Blair Witch Project – Still the Greatest Marketing Campaign After 15 Years

Tom earned his master’s in IMC from WVU and his bachelor’s in public relations from Utica College of Syracuse University. He joined the Site-Seeker team in 2013 as an account manager.

Summer 1999. It was 15 years ago when the Blair Witch Project was killing it at the box office, generating buzz and excitement over what we know now as one of the best stunts in movie history.

Although the movie itself may not have turned out as great as all the hype, the Blair Witch Project is considered by some (myself included) as the greatest marketing campaign ever. And even those who might not be willing to give it that high of an honor, at minimum, consider it the ultimate viral marketing campaign and one that was a trailblazer in utilizing the online space.

For those who may not remember the storyline, the Blair Witch Project tells the tail of an urban legend, known as the blair witch, taking place in the woods outside of a remote suburban Maryland town. Three student filmmakers set out on a project to capture footage and prove the truth of the blair witch. However, the students go missing and their recorded footage is found 10 years later, which was supposedly the film used to make the movie. It is recorded with low quality cameras in first person, which adds to the effect that this was truly found footage. After success at the Sundance Film Festival, label Artisan Entertainment bought rights to the film and provided additional dollars for advertising. Here are the five key tactics used to bring about the unbelievable success of the Blair Witch.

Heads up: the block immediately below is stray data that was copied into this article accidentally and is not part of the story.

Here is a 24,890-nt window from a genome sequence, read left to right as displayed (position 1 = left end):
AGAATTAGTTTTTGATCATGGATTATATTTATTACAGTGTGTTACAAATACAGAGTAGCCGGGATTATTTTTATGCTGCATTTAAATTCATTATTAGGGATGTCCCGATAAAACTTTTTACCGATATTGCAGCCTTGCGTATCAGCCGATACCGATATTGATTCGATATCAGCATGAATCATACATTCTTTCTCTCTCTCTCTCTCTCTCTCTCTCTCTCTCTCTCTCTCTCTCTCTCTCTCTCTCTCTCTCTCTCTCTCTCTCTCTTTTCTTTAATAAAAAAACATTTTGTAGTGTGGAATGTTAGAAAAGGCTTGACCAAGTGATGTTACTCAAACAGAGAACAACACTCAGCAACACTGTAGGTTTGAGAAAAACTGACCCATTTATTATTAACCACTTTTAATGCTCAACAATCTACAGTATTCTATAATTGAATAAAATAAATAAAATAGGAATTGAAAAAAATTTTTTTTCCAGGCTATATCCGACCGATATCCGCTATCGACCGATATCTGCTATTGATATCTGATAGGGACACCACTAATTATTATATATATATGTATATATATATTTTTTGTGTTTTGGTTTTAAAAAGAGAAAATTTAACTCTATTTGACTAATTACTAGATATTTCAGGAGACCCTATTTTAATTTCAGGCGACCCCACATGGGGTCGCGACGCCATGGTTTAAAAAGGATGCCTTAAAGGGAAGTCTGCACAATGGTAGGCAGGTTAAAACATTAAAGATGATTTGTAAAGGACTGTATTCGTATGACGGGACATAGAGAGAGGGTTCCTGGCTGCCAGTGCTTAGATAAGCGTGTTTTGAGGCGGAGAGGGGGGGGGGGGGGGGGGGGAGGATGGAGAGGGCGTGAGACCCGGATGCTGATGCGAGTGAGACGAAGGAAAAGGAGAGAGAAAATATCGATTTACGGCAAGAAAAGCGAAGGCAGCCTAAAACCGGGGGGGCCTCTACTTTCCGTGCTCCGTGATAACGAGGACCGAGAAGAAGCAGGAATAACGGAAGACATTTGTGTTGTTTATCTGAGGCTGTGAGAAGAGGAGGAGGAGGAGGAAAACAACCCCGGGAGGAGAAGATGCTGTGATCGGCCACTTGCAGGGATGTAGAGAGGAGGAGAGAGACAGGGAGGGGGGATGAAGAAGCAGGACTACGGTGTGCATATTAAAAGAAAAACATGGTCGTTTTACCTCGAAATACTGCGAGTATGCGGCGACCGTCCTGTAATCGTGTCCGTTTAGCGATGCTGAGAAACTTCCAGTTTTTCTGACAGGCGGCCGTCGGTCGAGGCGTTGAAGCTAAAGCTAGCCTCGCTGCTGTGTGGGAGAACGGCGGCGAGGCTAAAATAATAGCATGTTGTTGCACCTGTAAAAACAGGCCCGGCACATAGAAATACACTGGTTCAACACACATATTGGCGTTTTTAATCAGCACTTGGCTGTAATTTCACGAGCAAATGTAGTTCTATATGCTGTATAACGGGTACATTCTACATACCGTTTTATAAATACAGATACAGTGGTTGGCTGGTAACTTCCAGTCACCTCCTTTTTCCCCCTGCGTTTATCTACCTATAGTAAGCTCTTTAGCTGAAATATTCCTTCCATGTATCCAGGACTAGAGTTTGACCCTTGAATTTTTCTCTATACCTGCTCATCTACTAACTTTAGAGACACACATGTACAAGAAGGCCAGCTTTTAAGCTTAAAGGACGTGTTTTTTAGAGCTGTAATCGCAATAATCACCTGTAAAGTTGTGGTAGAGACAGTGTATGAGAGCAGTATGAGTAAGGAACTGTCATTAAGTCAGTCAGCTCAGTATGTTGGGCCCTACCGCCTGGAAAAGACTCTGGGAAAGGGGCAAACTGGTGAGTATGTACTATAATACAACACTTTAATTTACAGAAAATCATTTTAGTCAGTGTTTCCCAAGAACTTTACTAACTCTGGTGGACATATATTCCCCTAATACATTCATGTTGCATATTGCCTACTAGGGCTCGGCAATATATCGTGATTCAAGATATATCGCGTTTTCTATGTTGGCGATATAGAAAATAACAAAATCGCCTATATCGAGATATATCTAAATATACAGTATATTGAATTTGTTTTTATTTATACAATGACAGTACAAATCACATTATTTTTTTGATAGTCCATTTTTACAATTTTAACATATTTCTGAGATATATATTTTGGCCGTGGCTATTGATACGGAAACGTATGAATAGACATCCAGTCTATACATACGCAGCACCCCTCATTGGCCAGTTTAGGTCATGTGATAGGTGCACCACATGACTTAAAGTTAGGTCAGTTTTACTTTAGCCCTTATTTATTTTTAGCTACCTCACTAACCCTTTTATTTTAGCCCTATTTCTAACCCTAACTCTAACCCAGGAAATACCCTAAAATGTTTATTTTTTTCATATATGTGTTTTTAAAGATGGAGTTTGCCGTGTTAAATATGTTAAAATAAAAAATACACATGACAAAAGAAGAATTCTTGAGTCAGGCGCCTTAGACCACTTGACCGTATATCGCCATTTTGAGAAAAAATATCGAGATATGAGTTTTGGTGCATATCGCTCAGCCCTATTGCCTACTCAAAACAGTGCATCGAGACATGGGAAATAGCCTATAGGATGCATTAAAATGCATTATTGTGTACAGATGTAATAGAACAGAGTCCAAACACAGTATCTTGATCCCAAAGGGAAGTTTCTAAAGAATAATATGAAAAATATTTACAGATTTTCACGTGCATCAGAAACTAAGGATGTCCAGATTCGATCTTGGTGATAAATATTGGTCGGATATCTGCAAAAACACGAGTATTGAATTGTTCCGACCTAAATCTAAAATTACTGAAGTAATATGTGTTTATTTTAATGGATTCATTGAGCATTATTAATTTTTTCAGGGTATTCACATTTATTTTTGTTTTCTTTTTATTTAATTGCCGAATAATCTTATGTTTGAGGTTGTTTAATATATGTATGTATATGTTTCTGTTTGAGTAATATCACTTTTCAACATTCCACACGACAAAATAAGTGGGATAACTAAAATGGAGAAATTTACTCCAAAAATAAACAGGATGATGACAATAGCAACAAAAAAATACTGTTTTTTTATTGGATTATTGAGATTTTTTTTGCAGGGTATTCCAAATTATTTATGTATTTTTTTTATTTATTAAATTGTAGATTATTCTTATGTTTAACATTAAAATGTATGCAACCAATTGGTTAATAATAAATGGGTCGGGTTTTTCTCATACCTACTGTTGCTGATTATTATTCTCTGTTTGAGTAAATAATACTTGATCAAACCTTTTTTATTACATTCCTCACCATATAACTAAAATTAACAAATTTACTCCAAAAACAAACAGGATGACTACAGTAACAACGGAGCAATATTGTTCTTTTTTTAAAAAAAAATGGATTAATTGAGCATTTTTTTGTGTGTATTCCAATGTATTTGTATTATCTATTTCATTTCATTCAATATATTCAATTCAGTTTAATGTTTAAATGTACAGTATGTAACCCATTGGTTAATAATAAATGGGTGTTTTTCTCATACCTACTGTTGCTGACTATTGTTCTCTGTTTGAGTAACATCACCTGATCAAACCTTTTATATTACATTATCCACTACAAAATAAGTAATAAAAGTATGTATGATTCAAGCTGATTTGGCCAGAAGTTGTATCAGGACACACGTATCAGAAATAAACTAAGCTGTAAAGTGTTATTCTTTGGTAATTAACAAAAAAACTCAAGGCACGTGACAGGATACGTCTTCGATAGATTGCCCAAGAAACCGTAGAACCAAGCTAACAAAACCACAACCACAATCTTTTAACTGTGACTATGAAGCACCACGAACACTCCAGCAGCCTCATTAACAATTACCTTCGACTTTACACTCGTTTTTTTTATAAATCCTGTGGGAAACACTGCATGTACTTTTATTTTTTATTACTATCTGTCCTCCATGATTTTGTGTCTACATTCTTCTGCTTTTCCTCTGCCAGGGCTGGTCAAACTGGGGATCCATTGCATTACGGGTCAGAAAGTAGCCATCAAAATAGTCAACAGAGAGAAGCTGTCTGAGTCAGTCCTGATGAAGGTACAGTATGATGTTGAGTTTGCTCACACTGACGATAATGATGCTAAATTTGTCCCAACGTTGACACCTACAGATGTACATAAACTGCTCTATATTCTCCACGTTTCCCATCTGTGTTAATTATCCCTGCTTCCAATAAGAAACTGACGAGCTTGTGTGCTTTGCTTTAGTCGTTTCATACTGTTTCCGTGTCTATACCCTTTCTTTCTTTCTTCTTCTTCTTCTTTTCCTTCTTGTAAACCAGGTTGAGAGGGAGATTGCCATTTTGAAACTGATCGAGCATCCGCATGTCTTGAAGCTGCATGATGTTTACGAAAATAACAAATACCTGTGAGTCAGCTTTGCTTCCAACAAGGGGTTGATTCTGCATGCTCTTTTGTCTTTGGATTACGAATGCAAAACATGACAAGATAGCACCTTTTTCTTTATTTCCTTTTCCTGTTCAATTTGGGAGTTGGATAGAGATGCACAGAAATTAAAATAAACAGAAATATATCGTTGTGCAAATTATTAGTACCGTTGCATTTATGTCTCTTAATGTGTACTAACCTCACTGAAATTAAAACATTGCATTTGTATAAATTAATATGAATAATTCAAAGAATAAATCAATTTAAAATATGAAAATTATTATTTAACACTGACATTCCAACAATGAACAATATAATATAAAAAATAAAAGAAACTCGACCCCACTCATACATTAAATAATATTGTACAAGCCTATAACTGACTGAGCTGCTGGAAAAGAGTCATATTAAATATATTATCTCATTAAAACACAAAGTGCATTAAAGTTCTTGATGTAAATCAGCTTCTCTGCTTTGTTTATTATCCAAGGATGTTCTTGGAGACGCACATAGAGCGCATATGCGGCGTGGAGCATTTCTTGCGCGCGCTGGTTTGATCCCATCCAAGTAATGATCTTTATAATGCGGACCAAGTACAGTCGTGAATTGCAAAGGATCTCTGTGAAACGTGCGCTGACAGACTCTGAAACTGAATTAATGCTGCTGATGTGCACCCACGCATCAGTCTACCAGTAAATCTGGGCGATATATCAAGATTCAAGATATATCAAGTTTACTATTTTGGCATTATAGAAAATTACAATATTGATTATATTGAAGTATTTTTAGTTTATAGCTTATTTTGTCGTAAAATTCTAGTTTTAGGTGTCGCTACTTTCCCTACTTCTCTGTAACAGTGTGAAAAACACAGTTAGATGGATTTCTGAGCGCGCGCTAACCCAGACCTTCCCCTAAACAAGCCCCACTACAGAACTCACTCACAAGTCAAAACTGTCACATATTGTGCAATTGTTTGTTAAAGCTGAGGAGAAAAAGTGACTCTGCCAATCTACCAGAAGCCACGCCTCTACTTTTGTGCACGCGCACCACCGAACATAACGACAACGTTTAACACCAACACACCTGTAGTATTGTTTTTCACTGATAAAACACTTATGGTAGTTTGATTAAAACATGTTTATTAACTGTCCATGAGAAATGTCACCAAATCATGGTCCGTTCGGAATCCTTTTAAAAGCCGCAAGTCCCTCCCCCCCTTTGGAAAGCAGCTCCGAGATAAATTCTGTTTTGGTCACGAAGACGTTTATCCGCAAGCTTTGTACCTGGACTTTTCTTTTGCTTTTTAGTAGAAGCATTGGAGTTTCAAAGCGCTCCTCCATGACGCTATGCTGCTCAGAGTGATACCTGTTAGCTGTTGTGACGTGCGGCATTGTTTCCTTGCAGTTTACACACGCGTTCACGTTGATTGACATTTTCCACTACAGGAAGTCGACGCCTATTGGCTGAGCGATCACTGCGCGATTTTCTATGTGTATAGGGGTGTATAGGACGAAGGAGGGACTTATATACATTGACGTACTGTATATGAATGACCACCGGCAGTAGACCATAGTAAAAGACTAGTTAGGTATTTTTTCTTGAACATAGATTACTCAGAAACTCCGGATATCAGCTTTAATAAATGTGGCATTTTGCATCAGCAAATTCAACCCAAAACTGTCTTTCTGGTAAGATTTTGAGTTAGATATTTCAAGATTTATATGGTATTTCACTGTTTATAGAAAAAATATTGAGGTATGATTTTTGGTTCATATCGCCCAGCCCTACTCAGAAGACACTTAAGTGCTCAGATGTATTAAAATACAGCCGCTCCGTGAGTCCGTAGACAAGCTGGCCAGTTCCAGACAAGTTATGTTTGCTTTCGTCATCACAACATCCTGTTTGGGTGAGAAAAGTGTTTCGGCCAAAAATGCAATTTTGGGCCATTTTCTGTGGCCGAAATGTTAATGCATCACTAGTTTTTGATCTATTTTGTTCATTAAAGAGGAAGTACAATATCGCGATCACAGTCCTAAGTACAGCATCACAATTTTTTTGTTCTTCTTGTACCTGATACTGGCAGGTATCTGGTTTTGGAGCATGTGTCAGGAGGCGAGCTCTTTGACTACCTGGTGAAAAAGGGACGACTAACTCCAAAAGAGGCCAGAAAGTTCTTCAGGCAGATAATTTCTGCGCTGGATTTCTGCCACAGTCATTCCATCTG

Missing Person Leaflets

The main theme behind the Blair Witch Project’s marketing campaign was to establish uncertainly among the public. Every single tactic carried out revolved around stirring confusion among potential movie viewers. Was this really found footage? Were these people really dead? Is this all real or just a scam? No one could get to the bottom of it. Every piece of marketing worked to fuel this fire and interest audiences enough to not only view the film, but to talk about it with friends and challenge the concept of whether it was real, so more people would go see it. The first tactic focused on setting the stage. The Blair Witch team started by spreading rumors about the “student film makers.” They planted stories among the public, passed out missing person leaflets, shared photos from the police reports, and even went as far as having fake news stories written up by small local papers about the missing persons and their whereabouts. This word of mouth marketing was in-line with the key messages and kicked off the campaign.